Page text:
Our end goal is to create a healthy environment for our fish to live in. Most of the time, tap water is fine, as long as chlorine and chloramine have been removed. We just need to avoid placing fish in water which is too hard.
The majority of tropical fish are able to survive in tap water as well. But without chloramine and chlorine. The goal is to avoid placing fish in water that’s too hard or too soft.
When you’re doing your research on tropical fish species, keep in mind one rule. If the fish has only lived in soft water, then if you live in a hard water area, you’re not going to be your tap water without first treating it.
Even if the species of fish you’ve chosen is suitable for hard aquarium water, you’ll want to look out for signs of stress. A healthy fish population will be energetic, display the correct colors, and may even breed. If you see these signs, chances are your aquarium water is fine.
How To Soften Aquarium Water
It’s easier to tackle fluctuations in water hardness rather than start from scratch, so it’s important to measure it often. Testing strips are inexpensive and work pretty well, there are also electronic testers available which cost a bit more.
The methods to make hard water soft are not difficult, and can really make a difference to the safety and comfort of your fish. Just bear in mind, changing the hardness level in an active aquarium should be a gradual process. Any big swings in hardness rating can cause serious problems for your fish, causing illness or worse.
Reverse Osmosis (RO) is one of the most efficient ways of reducing water hardness and works without the use of any chemicals or harmful products. In fact, Reverse Osmosis will remove between 95 and 99 % of chemicals, minerals, and other dissolved particles, leaving behind pure clean water.
RO works by forcing the hard water through a slightly permeable material at high pressure. Any contaminants are left behind by the filter only allowing the clean water to pass through.
As RO can be a slow process, it’s often a good idea to process batches at a time, storing excess in a large Rubbermaid until you can use it next. You may find you need to mix RO water with regular tap water in order to find a balance between hardness and softness. This can help with balancing PH levels in an aquarium. Alternatively, you can also add specialist salt mixtures to the RO water.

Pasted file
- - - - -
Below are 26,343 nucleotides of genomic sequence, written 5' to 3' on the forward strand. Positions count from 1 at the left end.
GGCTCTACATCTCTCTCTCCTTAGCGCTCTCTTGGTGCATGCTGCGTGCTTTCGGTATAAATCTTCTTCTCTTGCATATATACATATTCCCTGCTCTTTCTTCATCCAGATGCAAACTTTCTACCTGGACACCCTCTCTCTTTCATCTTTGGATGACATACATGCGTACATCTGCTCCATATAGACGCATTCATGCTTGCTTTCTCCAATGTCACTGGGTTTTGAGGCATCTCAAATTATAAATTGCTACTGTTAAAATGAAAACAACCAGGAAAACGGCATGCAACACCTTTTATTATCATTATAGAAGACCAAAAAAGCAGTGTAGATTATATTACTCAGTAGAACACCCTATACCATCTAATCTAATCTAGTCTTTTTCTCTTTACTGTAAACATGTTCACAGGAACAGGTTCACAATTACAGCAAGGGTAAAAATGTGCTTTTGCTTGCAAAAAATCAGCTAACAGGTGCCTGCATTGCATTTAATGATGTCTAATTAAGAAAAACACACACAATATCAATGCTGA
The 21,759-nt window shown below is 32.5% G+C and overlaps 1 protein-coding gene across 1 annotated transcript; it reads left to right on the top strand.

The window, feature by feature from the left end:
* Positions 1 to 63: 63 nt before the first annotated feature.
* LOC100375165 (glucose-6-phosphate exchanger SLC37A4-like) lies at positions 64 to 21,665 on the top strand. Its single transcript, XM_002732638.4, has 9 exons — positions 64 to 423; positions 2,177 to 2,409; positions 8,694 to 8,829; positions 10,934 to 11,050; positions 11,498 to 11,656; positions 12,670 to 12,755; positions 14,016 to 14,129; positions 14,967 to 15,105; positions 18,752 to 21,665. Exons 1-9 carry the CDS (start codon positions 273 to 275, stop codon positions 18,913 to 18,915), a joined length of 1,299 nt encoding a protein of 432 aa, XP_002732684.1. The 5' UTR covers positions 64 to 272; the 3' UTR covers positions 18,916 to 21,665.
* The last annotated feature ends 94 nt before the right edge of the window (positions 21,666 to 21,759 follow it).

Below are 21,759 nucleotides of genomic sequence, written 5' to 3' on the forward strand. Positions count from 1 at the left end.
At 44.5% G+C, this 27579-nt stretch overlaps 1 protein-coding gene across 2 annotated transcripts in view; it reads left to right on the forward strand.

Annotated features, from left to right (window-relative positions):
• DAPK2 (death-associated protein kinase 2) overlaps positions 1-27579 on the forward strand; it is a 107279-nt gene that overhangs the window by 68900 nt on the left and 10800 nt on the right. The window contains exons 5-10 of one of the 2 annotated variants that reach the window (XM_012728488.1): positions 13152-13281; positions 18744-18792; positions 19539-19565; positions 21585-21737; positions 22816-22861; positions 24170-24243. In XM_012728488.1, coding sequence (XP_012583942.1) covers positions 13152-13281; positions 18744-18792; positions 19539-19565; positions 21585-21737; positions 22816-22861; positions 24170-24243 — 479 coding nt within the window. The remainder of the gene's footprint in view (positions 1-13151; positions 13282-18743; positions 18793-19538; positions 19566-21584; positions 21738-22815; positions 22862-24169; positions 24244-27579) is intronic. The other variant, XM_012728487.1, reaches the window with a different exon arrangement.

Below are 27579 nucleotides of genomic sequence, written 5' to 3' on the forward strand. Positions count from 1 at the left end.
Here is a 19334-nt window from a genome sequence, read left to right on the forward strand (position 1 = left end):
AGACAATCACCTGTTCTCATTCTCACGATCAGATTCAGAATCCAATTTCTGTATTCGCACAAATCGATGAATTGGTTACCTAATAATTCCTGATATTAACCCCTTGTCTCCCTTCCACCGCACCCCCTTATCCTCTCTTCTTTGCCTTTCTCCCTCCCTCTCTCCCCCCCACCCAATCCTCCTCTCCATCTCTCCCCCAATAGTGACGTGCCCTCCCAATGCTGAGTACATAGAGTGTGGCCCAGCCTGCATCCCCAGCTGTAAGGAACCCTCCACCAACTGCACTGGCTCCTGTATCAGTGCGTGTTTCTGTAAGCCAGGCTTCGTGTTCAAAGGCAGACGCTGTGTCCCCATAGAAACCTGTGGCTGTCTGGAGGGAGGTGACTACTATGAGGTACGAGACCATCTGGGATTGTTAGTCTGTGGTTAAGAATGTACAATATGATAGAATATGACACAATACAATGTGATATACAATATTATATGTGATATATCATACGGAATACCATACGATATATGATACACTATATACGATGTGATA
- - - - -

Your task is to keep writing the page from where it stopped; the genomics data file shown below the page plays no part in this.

Pro Tip: Record all the steps, quantities and outcome of your process. This will make it much easier when it comes to repeating the whole process all over again and ensure a consistent and repeatable approach.
While doing this, it’s important to maintain consistency. So please make it a point to write it all down. This way you can use the same technique and quantity for future applications as well.
Water Softening Pillows
If you’re asking yourself, what is a water softening pillow, then we’re to help. Water Softener Pillows use a chemical filtration media, normally an ionized resin that will reduce the general hardness of your aquarium water. They reduce the calcium and magnesium levels but will increase the sodium levels of your aquarium water.
The medium can often be reused and recharged by immersing the media in a salt solution for a period of time.
Most water softening pillows can be added to your existing water filter and are fairly effective at reducing GH. They are best used for smaller aquariums under 25 gallons but can be used in larger units, they’ll just need to be recharged more often.
One of the downsides of a water softening pillow is that they reduce the GH levels but increase sodium levels, which can in some circumstances be worse for your fish. It’s a trade-off, substituting one contaminant for another.